What is IBM Watson and what can it do?

Scott Hodges, Delivery Architect Information Insights at Logicalis UK, examines the latest buzz from Big Blue and asks “what is IBM Watson and what can it do?”

A cursory glance at the IBM Watson website suggests it’s a tool for building chatbots but, while it can, a deeper dive reveals a lot more. IBM describe it as an AI platform for business that can understand all forms of data, interact naturally with people, and learn and reason, at scale. Wow!

Named after IBM’s founder Thomas J. Watson, it is, essentially, a technology that combines artificial intelligence and sophisticated analytics to provide a supercomputer available as a SaaS and a set of Application Programmable Interfaces (APIs) that developers can use to take advantage of the cognitive elements and power of Watson.

While interesting enough, the real question, to my mind, is this: “What sort of cool stuff can businesses do with IBM Watson?”

I have taken a look at some of the APIs and services available to see some of the possibilities Watson presents.

Think of them collectively rather than individually, as while some use-cases may use one, many will use a variety of them, working together.

  1. Natural Language Understanding
    Extract meta-data from content, including concepts, entities, keywords, categories, sentiment, emotion, relations and semantic roles.
  2. Discovery
    Identify useful patterns and insights in structured or unstructured data.
  3. Conversation
    Add natural language interfaces such as chat bots and virtual agents to your application to automate interactions with end users.
  4. Language Translator
    Automate the translation of documents from one language to another.
  5. Natural Language Classifier
    Classify text according to its intent.
  6. Personality Insights
    Extract personality characteristics from text, based on the writer’s style. 
  7. Text to Speech and Speech to Text
    Process natural language text to generate synthesised audio, or render spoken words as written text.
  8. Tone Analyser
    Use linguistic analysis to detect the emotional (joy, sadness etc) linguistic (analytical, confident etc) and social (openness, extraversion etc) tone of a piece of text.
  9. Trade-off Analytics
    Make better choices when analysing multiple, even conflicting goals.
  10. Visual Recognition
    Analyse images for scenes, objects, faces, colours and other content.

IBM Watson in action

Aerialtronics offers a nice example use-case of visual recognition in particular, they develop, produce and service commercial unmanned aircraft systems. Essentially, the company combines drones, an IoT platform and Watson’s visual recognition service to help identify corrosion, serial numbers, loose cables and misaligned antennas on wind turbines, oil rigs and mobile phone towers. This helps them automate the process of identifying faults and defects.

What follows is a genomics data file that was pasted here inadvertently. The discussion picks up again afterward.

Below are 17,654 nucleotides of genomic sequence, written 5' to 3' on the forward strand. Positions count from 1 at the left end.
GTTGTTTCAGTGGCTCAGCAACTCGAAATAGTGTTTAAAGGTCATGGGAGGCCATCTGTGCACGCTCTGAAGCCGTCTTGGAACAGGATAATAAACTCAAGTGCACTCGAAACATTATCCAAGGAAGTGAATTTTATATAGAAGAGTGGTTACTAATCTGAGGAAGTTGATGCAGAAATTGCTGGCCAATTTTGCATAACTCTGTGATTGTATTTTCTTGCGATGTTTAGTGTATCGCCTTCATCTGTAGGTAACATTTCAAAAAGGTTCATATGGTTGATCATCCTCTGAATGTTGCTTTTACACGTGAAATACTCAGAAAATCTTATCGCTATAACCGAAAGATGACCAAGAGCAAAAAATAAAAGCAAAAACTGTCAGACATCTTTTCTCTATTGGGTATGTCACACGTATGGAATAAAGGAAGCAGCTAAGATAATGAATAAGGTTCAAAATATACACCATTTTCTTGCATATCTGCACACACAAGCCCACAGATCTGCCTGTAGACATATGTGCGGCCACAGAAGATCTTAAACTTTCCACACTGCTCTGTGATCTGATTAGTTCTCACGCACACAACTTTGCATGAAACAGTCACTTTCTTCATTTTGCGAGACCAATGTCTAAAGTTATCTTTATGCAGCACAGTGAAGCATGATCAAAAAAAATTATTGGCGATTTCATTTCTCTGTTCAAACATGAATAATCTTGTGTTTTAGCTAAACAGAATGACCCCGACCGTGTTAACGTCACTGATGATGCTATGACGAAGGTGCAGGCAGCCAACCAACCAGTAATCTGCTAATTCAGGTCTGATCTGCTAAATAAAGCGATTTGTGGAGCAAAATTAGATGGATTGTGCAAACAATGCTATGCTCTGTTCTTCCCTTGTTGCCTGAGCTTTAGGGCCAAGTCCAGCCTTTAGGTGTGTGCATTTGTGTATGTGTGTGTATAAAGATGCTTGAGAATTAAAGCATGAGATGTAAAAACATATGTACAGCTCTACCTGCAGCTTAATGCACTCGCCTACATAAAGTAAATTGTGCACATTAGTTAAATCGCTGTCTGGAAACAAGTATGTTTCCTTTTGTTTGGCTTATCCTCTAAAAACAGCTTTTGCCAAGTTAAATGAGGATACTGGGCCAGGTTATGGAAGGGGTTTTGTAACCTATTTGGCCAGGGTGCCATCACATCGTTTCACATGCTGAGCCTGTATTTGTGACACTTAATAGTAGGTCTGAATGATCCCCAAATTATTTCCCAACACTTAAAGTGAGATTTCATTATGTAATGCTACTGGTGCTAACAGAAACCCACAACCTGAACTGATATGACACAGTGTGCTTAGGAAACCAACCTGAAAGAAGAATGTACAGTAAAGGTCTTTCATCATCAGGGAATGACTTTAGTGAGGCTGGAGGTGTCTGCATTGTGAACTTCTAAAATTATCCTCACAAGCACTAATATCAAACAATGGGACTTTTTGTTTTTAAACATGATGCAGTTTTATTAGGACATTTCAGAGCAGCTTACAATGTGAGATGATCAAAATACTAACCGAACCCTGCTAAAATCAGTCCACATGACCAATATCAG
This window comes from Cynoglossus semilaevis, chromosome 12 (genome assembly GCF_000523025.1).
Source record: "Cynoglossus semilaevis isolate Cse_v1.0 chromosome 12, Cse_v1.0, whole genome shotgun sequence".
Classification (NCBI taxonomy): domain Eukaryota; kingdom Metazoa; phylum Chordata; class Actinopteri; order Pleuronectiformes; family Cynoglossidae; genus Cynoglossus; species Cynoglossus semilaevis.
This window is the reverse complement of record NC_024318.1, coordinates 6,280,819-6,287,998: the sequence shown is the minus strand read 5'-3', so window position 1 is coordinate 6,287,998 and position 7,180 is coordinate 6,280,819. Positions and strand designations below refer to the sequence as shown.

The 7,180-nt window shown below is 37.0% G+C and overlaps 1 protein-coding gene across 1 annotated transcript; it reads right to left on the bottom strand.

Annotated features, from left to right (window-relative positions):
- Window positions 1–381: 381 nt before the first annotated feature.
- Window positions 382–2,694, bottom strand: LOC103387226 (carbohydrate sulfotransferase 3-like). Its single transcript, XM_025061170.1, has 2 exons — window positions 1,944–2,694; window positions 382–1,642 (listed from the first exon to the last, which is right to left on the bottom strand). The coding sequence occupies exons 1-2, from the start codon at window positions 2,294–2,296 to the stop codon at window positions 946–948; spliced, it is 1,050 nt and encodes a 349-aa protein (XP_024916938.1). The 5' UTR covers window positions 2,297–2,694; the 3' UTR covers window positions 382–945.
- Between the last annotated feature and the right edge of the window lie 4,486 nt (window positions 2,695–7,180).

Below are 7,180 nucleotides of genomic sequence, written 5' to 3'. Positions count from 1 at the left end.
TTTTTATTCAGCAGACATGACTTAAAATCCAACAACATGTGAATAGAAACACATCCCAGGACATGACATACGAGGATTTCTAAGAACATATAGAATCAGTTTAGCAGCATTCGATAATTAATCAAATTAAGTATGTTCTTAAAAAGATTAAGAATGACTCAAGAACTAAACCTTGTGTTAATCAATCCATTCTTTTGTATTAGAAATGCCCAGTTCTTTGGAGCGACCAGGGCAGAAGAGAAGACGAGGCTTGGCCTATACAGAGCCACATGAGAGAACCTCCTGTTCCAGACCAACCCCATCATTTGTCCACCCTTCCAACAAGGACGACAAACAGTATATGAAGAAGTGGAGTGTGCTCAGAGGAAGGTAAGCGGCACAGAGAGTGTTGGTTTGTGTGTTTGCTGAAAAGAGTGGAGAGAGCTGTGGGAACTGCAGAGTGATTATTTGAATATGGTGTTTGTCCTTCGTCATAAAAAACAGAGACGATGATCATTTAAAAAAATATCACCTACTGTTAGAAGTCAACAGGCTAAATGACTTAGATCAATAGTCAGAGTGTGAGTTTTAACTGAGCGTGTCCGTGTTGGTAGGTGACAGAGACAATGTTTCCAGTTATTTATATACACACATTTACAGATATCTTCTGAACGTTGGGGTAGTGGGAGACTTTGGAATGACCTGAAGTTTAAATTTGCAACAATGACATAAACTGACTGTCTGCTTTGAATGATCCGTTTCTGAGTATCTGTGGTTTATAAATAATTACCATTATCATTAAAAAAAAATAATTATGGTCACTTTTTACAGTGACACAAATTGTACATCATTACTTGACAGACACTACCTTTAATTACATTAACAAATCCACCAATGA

For a multi-lingual organisation, you could integrate the translation API, adding the resulting service to video conferencing. This could deliver near real-time multiple dialect video conferencing with automatic transcription in the correct language for each delegate.

Identification of faded colours or specific patterns within scenes or on objects could trigger remedial services. Detection of human faces, their gender and approximate age could help enhance customer analysis. Trade-off Analytics could help optimise the balancing of multiple objectives in decision making.

This isn’t pipe-dreaming: the toolkit is available today.

How can IBM Watson help my business?

And the inevitable questions; what does this all mean for your business? What extra dimensions and capabilities could you add to your organisation, and the way you operate? How might you refine your approach to difficult tasks, and the ways you interact with customers?

Those are questions for you to answer, and you might want to consider the following:

  1. Present the concept of AI at your next ‘future strategy’ meeting and brainstorm the implications with your fellow executives.
  2. What could it mean for your products and services?
  3. Are there additional services and products you can create using something like IBM Watson?
  4. Speak with suppliers about how they might add value to the service they provide.
  5. Discuss the idea with your organisation’s technologists, what existing services might contribute to delivering AI services, what decisions are being made that might impede or facilitate delivery and what additional services and infrastructure would be needed to make this happen.
  6. What could the downsides be and how would you deal with them? Use a scenario plan to address them.
  7. Consider a small pilot project that could road test some of the ideas discussed and get that early mover advantage.

To read my original article on IBM Watson, visit [//logicalisdigitallyspeaking.com/analytics/elements-of-watson/]

And for a bit of fun, pop the text of this article into the personality analyser here: [//personality-insights-livedemo.mybluemix.net/?source=myself]

Tags Business Intelligence, business intelligence, IT trends, AI, IT Trends, IBM Watson, Business Analytics